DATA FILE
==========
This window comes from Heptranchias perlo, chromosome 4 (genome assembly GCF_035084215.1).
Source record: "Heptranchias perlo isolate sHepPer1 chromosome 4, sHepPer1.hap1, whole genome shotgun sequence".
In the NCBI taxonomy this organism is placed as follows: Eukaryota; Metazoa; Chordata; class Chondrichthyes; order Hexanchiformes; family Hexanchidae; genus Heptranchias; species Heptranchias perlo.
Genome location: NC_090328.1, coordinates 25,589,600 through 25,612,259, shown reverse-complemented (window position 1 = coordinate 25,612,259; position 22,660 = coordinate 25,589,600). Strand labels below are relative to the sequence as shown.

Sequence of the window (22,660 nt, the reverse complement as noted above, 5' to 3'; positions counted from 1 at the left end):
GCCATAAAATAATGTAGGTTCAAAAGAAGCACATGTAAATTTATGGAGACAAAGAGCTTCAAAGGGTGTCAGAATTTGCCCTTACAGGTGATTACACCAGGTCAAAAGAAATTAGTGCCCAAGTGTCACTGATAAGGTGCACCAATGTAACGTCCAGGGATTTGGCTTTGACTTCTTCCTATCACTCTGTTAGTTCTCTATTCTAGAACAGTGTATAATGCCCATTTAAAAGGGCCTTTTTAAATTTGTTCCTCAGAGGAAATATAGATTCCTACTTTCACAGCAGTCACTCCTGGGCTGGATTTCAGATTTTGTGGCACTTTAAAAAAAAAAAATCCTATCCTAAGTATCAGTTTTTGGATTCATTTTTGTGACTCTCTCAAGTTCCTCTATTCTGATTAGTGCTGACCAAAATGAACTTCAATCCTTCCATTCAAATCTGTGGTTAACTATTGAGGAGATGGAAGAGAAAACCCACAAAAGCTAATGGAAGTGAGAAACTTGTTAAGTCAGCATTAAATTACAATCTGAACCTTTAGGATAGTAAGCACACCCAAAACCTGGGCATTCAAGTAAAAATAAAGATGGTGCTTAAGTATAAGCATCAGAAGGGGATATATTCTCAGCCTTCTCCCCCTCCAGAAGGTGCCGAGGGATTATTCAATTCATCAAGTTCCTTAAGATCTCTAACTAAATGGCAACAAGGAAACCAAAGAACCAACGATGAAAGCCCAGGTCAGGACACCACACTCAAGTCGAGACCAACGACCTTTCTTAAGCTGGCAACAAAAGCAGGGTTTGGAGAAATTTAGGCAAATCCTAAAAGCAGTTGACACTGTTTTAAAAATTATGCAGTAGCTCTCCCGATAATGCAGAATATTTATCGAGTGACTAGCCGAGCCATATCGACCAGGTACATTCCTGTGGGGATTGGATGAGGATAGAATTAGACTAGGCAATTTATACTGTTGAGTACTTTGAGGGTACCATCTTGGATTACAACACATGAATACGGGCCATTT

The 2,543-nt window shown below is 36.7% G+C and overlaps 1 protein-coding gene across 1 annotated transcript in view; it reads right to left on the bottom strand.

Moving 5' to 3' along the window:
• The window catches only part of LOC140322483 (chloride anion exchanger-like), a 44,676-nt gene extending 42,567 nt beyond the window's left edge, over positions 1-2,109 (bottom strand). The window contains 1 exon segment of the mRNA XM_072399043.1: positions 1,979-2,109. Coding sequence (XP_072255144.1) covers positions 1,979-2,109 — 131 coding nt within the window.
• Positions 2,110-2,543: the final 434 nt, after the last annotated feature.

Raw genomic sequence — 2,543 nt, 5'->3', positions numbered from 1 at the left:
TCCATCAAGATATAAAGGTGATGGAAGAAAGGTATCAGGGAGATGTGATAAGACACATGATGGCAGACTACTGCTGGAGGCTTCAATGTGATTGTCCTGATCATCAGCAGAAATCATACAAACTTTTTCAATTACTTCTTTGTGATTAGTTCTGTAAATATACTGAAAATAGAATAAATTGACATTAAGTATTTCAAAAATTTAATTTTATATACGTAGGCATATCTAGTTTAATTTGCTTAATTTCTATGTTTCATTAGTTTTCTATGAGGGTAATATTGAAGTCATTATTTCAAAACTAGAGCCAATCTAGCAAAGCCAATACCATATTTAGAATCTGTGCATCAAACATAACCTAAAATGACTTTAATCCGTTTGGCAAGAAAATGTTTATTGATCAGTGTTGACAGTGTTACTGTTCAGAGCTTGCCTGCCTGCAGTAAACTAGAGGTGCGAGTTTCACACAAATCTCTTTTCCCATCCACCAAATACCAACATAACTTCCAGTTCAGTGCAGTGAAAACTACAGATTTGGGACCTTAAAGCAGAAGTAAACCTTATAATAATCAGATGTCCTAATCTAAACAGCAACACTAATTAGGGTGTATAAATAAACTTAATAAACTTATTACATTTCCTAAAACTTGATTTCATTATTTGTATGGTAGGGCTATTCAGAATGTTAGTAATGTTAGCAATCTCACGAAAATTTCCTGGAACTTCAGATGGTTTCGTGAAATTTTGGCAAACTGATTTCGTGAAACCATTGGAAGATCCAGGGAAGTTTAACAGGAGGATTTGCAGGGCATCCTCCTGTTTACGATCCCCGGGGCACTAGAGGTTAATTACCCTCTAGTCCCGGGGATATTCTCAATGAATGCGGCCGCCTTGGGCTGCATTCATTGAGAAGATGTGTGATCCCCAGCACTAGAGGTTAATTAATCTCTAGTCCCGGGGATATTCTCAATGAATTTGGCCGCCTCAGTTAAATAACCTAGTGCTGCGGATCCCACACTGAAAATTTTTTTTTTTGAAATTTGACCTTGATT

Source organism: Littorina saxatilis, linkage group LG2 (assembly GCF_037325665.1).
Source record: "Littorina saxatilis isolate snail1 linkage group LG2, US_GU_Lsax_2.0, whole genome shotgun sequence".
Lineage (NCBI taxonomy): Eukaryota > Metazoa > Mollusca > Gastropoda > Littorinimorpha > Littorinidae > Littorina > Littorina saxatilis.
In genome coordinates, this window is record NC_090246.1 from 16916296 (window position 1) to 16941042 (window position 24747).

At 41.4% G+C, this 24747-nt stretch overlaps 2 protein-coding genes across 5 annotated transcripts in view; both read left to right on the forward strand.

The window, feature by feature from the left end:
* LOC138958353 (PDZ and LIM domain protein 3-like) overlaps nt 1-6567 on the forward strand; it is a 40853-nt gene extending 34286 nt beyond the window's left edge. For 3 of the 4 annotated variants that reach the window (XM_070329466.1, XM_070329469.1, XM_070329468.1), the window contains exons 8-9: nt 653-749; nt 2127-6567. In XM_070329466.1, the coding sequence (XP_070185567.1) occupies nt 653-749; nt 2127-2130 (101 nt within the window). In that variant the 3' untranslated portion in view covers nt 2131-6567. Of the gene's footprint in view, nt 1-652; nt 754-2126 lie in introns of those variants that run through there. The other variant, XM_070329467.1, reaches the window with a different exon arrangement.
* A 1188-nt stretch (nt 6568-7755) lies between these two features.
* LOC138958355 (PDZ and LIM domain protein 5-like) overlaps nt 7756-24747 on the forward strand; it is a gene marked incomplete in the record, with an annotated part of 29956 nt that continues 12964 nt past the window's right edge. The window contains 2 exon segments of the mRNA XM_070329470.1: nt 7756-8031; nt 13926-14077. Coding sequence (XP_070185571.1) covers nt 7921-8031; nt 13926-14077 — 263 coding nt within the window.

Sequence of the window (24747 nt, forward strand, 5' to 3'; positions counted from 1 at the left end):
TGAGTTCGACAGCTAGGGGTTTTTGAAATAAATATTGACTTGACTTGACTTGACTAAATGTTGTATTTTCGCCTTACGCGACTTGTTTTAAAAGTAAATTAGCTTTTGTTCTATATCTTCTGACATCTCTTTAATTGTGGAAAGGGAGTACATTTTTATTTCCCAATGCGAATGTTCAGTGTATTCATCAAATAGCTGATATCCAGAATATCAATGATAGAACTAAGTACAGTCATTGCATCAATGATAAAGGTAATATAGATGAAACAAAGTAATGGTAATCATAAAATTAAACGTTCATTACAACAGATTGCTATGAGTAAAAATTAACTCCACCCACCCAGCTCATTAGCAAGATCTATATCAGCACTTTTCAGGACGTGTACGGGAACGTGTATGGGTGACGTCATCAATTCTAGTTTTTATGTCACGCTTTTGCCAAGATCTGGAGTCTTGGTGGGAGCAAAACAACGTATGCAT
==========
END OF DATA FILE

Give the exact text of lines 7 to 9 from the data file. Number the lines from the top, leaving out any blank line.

The 2,543-nt window shown below is 36.7% G+C and overlaps 1 protein-coding gene across 1 annotated transcript in view; it reads right to left on the bottom strand.

Moving 5' to 3' along the window:
• The window catches only part of LOC140322483 (chloride anion exchanger-like), a 44,676-nt gene extending 42,567 nt beyond the window's left edge, over positions 1-2,109 (bottom strand). The window contains 1 exon segment of the mRNA XM_072399043.1: positions 1,979-2,109. Coding sequence (XP_072255144.1) covers positions 1,979-2,109 — 131 coding nt within the window.